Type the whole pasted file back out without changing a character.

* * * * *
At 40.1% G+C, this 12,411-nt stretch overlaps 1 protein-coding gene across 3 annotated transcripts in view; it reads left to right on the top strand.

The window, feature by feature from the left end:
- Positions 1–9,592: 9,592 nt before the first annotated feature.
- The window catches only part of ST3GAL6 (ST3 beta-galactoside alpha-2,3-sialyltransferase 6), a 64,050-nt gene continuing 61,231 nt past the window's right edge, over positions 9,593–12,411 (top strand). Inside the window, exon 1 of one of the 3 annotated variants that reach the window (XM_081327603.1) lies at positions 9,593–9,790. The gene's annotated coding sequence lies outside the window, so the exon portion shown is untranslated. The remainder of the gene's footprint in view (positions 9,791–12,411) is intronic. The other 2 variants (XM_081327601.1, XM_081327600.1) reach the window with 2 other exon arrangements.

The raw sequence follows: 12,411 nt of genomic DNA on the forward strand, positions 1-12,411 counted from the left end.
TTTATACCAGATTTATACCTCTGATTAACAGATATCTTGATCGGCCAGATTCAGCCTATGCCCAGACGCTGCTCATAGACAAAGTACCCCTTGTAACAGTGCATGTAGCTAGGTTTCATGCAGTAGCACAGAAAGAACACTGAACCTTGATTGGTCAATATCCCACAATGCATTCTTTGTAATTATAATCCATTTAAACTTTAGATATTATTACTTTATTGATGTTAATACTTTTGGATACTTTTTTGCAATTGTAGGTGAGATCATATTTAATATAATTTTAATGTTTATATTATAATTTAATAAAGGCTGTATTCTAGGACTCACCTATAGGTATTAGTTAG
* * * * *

At 40.1% G+C, this 12,411-nt stretch overlaps 1 protein-coding gene across 3 annotated transcripts in view; it reads left to right on the top strand.

The window, feature by feature from the left end:
- Positions 1–9,592: 9,592 nt before the first annotated feature.
- The window catches only part of ST3GAL6 (ST3 beta-galactoside alpha-2,3-sialyltransferase 6), a 64,050-nt gene continuing 61,231 nt past the window's right edge, over positions 9,593–12,411 (top strand). Inside the window, exon 1 of one of the 3 annotated variants that reach the window (XM_081327603.1) lies at positions 9,593–9,790. The gene's annotated coding sequence lies outside the window, so the exon portion shown is untranslated. The remainder of the gene's footprint in view (positions 9,791–12,411) is intronic. The other 2 variants (XM_081327601.1, XM_081327600.1) reach the window with 2 other exon arrangements.

The raw sequence follows: 12,411 nt of genomic DNA on the forward strand, positions 1-12,411 counted from the left end.
TTTATACCAGATTTATACCTCTGATTAACAGATATCTTGATCGGCCAGATTCAGCCTATGCCCAGACGCTGCTCATAGACAAAGTACCCCTTGTAACAGTGCATGTAGCTAGGTTTCATGCAGTAGCACAGAAAGAACACTGAACCTTGATTGGTCAATATCCCACAATGCATTCTTTGTAATTATAATCCATTTAAACTTTAGATATTATTACTTTATTGATGTTAATACTTTTGGATACTTTTTTGCAATTGTAGGTGAGATCATATTTAATATAATTTTAATGTTTATATTATAATTTAATAAAGGCTGTATTCTAGGACTCACCTATAGGTATTAGTTAG